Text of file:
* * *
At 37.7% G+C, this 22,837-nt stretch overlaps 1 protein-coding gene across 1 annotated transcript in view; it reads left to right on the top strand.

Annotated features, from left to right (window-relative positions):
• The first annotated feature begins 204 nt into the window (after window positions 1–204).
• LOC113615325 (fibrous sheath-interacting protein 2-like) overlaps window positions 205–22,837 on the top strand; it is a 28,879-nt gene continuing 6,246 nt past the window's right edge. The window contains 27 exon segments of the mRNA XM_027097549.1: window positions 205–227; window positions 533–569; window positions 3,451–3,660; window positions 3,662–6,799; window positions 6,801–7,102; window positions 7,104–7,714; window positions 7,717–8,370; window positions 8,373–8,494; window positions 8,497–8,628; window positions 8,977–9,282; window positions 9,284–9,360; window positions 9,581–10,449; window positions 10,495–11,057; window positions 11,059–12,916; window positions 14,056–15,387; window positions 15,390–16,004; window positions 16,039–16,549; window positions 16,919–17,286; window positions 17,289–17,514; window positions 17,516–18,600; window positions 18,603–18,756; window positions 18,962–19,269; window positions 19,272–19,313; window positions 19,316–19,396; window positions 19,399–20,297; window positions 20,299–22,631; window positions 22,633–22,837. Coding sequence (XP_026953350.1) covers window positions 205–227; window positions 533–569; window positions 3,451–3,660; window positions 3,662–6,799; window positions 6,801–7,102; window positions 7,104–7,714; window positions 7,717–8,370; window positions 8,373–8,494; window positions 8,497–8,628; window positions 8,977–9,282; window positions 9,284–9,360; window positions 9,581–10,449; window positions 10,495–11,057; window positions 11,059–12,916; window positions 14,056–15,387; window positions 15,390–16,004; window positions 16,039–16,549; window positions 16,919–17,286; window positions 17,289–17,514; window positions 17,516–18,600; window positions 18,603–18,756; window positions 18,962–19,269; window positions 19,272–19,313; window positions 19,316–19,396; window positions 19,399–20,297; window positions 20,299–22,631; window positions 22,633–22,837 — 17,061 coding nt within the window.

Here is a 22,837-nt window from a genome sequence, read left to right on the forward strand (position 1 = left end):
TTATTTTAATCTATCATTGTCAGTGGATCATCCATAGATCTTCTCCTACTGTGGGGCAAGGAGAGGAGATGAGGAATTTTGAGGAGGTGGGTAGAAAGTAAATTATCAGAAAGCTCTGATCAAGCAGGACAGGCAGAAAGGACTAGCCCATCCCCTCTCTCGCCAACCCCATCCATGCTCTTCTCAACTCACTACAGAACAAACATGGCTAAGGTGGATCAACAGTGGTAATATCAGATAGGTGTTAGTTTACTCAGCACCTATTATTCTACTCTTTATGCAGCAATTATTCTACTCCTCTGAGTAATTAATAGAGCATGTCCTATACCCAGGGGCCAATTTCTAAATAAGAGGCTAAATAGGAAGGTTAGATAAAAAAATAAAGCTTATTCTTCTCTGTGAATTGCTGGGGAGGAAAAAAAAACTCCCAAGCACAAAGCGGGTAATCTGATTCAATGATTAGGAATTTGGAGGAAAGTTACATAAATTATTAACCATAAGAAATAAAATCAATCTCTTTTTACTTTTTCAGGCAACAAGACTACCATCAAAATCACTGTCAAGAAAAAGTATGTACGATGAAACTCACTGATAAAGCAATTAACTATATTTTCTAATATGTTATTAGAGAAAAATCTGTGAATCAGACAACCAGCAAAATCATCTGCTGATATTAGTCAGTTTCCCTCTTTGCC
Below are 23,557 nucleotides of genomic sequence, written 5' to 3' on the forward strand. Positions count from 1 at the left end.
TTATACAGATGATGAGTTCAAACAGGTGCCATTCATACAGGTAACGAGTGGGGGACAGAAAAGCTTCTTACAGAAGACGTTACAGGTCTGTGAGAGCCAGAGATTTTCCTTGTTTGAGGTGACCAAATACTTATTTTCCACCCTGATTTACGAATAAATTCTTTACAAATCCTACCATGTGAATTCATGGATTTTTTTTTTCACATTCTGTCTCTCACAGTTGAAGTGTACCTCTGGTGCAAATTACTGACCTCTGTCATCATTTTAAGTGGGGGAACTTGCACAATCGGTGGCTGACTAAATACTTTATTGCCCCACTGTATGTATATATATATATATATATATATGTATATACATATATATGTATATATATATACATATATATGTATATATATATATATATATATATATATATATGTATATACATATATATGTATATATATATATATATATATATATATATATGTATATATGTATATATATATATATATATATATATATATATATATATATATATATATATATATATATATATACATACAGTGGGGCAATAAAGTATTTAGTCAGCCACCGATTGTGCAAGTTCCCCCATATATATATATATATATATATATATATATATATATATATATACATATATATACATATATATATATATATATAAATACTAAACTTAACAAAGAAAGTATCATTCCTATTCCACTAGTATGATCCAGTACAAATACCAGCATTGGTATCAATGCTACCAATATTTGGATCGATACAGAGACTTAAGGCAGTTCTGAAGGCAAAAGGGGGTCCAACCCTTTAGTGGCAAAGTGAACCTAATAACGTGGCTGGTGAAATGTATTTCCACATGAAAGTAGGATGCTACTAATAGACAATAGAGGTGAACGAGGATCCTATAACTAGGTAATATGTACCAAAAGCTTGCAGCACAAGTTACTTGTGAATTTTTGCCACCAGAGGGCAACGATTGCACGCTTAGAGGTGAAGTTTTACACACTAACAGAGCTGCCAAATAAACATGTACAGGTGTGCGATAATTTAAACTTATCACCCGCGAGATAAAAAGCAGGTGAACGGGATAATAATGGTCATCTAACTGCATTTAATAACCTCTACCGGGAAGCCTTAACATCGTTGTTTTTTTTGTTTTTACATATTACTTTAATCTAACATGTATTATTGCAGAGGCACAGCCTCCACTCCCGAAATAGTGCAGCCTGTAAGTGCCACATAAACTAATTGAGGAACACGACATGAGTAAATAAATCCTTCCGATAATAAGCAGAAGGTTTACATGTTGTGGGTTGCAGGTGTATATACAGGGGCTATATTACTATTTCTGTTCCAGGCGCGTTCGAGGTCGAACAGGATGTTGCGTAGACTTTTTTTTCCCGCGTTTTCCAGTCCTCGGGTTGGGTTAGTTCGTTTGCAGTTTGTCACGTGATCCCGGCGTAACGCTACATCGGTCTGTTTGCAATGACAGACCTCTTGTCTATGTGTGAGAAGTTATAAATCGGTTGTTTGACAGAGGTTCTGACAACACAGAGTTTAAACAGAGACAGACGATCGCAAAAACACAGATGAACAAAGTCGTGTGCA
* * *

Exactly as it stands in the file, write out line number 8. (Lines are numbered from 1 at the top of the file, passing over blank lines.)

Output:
TTATACAGATGATGAGTTCAAACAGGTGCCATTCATACAGGTAACGAGTGGGGGACAGAAAAGCTTCTTACAGAAGACGTTACAGGTCTGTGAGAGCCAGAGATTTTCCTTGTTTGAGGTGACCAAATACTTATTTTCCACCCTGATTTACGAATAAATTCTTTACAAATCCTACCATGTGAATTCATGGATTTTTTTTTTCACATTCTGTCTCTCACAGTTGAAGTGTACCTCTGGTGCAAATTACTGACCTCTGTCATCATTTTAAGTGGGGGAACTTGCACAATCGGTGGCTGACTAAATACTTTATTGCCCCACTGTATGTATATATATATATATATATATATGTATATACATATATATGTATATATATATACATATATATGTATATATATATATATATATATATATATATATGTATATACATATATATGTATATATATATATATATATATATATATATATGTATATATGTATATATATATATATATATATATATATATATATATATATATATATATATATATATATATATACATACAGTGGGGCAATAAAGTATTTAGTCAGCCACCGATTGTGCAAGTTCCCCCATATATATATATATATATATATATATATATATATATATATATACATATATATACATATATATATATATATATAAATACTAAACTTAACAAAGAAAGTATCATTCCTATTCCACTAGTATGATCCAGTACAAATACCAGCATTGGTATCAATGCTACCAATATTTGGATCGATACAGAGACTTAAGGCAGTTCTGAAGGCAAAAGGGGGTCCAACCCTTTAGTGGCAAAGTGAACCTAATAACGTGGCTGGTGAAATGTATTTCCACATGAAAGTAGGATGCTACTAATAGACAATAGAGGTGAACGAGGATCCTATAACTAGGTAATATGTACCAAAAGCTTGCAGCACAAGTTACTTGTGAATTTTTGCCACCAGAGGGCAACGATTGCACGCTTAGAGGTGAAGTTTTACACACTAACAGAGCTGCCAAATAAACATGTACAGGTGTGCGATAATTTAAACTTATCACCCGCGAGATAAAAAGCAGGTGAACGGGATAATAATGGTCATCTAACTGCATTTAATAACCTCTACCGGGAAGCCTTAACATCGTTGTTTTTTTTGTTTTTACATATTACTTTAATCTAACATGTATTATTGCAGAGGCACAGCCTCCACTCCCGAAATAGTGCAGCCTGTAAGTGCCACATAAACTAATTGAGGAACACGACATGAGTAAATAAATCCTTCCGATAATAAGCAGAAGGTTTACATGTTGTGGGTTGCAGGTGTATATACAGGGGCTATATTACTATTTCTGTTCCAGGCGCGTTCGAGGTCGAACAGGATGTTGCGTAGACTTTTTTTTCCCGCGTTTTCCAGTCCTCGGGTTGGGTTAGTTCGTTTGCAGTTTGTCACGTGATCCCGGCGTAACGCTACATCGGTCTGTTTGCAATGACAGACCTCTTGTCTATGTGTGAGAAGTTATAAATCGGTTGTTTGACAGAGGTTCTGACAACACAGAGTTTAAACAGAGACAGACGATCGCAAAAACACAGATGAACAAAGTCGTGTGCA